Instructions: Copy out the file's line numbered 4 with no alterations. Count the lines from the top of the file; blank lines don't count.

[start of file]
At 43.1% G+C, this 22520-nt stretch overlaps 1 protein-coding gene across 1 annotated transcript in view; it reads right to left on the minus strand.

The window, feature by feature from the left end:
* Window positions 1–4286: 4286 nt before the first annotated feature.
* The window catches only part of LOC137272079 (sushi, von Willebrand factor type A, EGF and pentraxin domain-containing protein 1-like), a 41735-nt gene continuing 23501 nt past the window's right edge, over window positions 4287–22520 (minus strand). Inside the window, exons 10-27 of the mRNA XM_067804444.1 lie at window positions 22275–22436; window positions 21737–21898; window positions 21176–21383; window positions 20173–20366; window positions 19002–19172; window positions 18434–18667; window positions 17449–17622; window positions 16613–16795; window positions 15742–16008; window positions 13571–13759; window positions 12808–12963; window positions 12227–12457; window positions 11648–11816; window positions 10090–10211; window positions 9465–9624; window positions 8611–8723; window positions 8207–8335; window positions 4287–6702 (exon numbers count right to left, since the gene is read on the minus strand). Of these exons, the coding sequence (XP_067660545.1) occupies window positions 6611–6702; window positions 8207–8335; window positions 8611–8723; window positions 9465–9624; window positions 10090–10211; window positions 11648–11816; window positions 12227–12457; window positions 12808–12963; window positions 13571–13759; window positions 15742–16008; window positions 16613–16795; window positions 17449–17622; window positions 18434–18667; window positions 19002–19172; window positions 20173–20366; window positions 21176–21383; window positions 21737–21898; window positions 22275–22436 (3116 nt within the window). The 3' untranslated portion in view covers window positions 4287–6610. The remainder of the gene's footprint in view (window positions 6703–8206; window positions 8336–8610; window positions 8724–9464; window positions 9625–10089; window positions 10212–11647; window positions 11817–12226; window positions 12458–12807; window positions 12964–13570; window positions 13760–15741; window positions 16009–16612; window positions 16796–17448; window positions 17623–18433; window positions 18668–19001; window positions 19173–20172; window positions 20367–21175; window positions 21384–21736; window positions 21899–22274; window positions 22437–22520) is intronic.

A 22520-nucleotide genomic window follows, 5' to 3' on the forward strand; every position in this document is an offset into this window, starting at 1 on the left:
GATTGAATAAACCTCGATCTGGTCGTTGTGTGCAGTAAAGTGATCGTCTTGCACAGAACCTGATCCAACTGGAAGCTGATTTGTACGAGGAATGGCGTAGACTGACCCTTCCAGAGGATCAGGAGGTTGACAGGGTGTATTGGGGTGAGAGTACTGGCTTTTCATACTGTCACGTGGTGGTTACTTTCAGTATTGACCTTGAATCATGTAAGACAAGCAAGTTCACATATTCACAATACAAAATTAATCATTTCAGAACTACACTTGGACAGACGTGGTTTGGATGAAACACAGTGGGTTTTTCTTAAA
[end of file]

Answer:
* The window catches only part of LOC137272079 (sushi, von Willebrand factor type A, EGF and pentraxin domain-containing protein 1-like), a 41735-nt gene continuing 23501 nt past the window's right edge, over window positions 4287–22520 (minus strand). Inside the window, exons 10-27 of the mRNA XM_067804444.1 lie at window positions 22275–22436; window positions 21737–21898; window positions 21176–21383; window positions 20173–20366; window positions 19002–19172; window positions 18434–18667; window positions 17449–17622; window positions 16613–16795; window positions 15742–16008; window positions 13571–13759; window positions 12808–12963; window positions 12227–12457; window positions 11648–11816; window positions 10090–10211; window positions 9465–9624; window positions 8611–8723; window positions 8207–8335; window positions 4287–6702 (exon numbers count right to left, since the gene is read on the minus strand). Of these exons, the coding sequence (XP_067660545.1) occupies window positions 6611–6702; window positions 8207–8335; window positions 8611–8723; window positions 9465–9624; window positions 10090–10211; window positions 11648–11816; window positions 12227–12457; window positions 12808–12963; window positions 13571–13759; window positions 15742–16008; window positions 16613–16795; window positions 17449–17622; window positions 18434–18667; window positions 19002–19172; window positions 20173–20366; window positions 21176–21383; window positions 21737–21898; window positions 22275–22436 (3116 nt within the window). The 3' untranslated portion in view covers window positions 4287–6610. The remainder of the gene's footprint in view (window positions 6703–8206; window positions 8336–8610; window positions 8724–9464; window positions 9625–10089; window positions 10212–11647; window positions 11817–12226; window positions 12458–12807; window positions 12964–13570; window positions 13760–15741; window positions 16009–16612; window positions 16796–17448; window positions 17623–18433; window positions 18668–19001; window positions 19173–20172; window positions 20367–21175; window positions 21384–21736; window positions 21899–22274; window positions 22437–22520) is intronic.